This case discusses ethical issues related to responsible spending of travel funds.
As director of a governmental research program, Edward oversees the awarding of center grants to qualified universities. The grants are awarded to twenty different centers across the United States with five- to ten-year funding periods. The centers' annual budgets average $1 million.
Each year Edward organizes an obligatory annual meeting of the centers' program directors, associated faculty and graduate students in Washington, D.C. Approximately 400 people will attend the meeting this year, and Edward must select a facility that is capable of accommodating a meeting of this size. He could choose among numerous hotels and convention centers around the metropolitan area. As the meeting location, he selects a luxurious, historic hotel in downtown Washington where a number of the presidential inaugural balls have been hosted. This four-star hotel is one of the more expensive locations for accommodating this meeting, but clearly a hotel of this distinction will offer quality service to its guests. Edward signs a three-year contract with the hotel to reserve the meeting space for future years.
Each center will fund travel to the meeting for its participants, including airfare, hotel, additional transportation and meals. Group-rate rooms at this hotel cost each participant $200-$250. Each participant has a per diem meal allowance of $50. Edward and the other government employees from Washington who are attending the meeting decide also to stay at the hotel for convenient access to the early-morning sessions.
The meeting is a great success, and the service at the hotel is top-notch. On the last day of the meeting, participants completed an opinion survey about the meeting. Later that week, while reviewing the comments on the survey, Edward reads that several people have requested a less expensive site for future meetings. In fact, two of the program directors noted that the accommodations seemed somewhat extravagant. Considering that there are several other more economical options around the city, Edward decides to change the meeting location (after this contract expires with the present hotel) to a less expensive, three-star hotel.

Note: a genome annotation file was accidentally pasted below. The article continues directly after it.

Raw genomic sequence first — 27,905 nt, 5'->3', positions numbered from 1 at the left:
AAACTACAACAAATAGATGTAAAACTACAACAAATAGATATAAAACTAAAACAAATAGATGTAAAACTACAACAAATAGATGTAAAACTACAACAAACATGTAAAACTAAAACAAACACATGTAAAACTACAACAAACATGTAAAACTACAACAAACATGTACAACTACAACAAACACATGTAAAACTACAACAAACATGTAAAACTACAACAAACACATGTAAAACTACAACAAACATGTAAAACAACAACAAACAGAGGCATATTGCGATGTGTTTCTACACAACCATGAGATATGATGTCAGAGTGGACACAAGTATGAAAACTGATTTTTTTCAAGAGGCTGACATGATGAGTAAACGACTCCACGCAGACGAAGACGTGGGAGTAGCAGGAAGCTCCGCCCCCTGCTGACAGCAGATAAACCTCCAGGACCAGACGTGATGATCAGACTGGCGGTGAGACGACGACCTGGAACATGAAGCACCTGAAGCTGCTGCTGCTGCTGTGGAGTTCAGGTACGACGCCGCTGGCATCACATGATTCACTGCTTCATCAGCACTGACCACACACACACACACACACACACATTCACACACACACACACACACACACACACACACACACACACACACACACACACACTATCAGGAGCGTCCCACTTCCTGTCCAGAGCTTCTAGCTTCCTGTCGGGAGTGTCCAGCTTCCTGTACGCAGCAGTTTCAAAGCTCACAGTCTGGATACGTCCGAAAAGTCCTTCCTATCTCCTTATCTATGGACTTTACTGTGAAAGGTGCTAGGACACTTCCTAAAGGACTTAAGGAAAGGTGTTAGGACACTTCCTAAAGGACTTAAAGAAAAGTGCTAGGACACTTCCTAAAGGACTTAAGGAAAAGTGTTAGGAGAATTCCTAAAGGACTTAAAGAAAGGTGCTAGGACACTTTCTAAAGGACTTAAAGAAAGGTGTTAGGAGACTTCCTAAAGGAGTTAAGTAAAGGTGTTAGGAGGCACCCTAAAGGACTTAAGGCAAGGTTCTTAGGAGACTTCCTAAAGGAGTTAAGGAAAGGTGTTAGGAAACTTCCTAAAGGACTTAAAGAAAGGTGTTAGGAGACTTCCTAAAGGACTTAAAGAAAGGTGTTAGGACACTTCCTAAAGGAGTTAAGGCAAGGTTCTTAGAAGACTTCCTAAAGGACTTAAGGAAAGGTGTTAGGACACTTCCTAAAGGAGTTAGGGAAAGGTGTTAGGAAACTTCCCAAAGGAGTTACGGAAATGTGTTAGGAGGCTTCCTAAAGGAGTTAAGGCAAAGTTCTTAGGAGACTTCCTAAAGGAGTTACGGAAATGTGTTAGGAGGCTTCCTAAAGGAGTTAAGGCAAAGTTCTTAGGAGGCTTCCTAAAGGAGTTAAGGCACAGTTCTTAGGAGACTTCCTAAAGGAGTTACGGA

- What are the ethical issues surrounding immoderate spending of taxpayers' money?
- Should travel money from research grants be allowed to cover a stay at a four- or five-star hotel?
- Since conference participants generally cover their costs with nonpersonal grant funds, should meeting organizers always choose the most attractive site for a conference, convention or meeting?
- What factors should play a part in their site-selection decisions?
- Once the site is chosen, what could a meeting organizer do to make the meeting more affordable to participants?
- Given that Edward's work location can accommodate groups of this size, should Edward consider holding the meeting there in order to further reduce the cost of future meetings?
- Since participants would be spending money for food whether or not they were attending the meeting, should travel funds from federal grants even cover food expenses?
- Given the "public" nature of this funding source, what is a fair amount to offer travelers as a per diem food allowance?
Brian Schrag, ed., Research Ethics: Cases and Commentaries, Volume 6, Bloomington, Indiana: Association for Practical and Professional Ethics, 2002.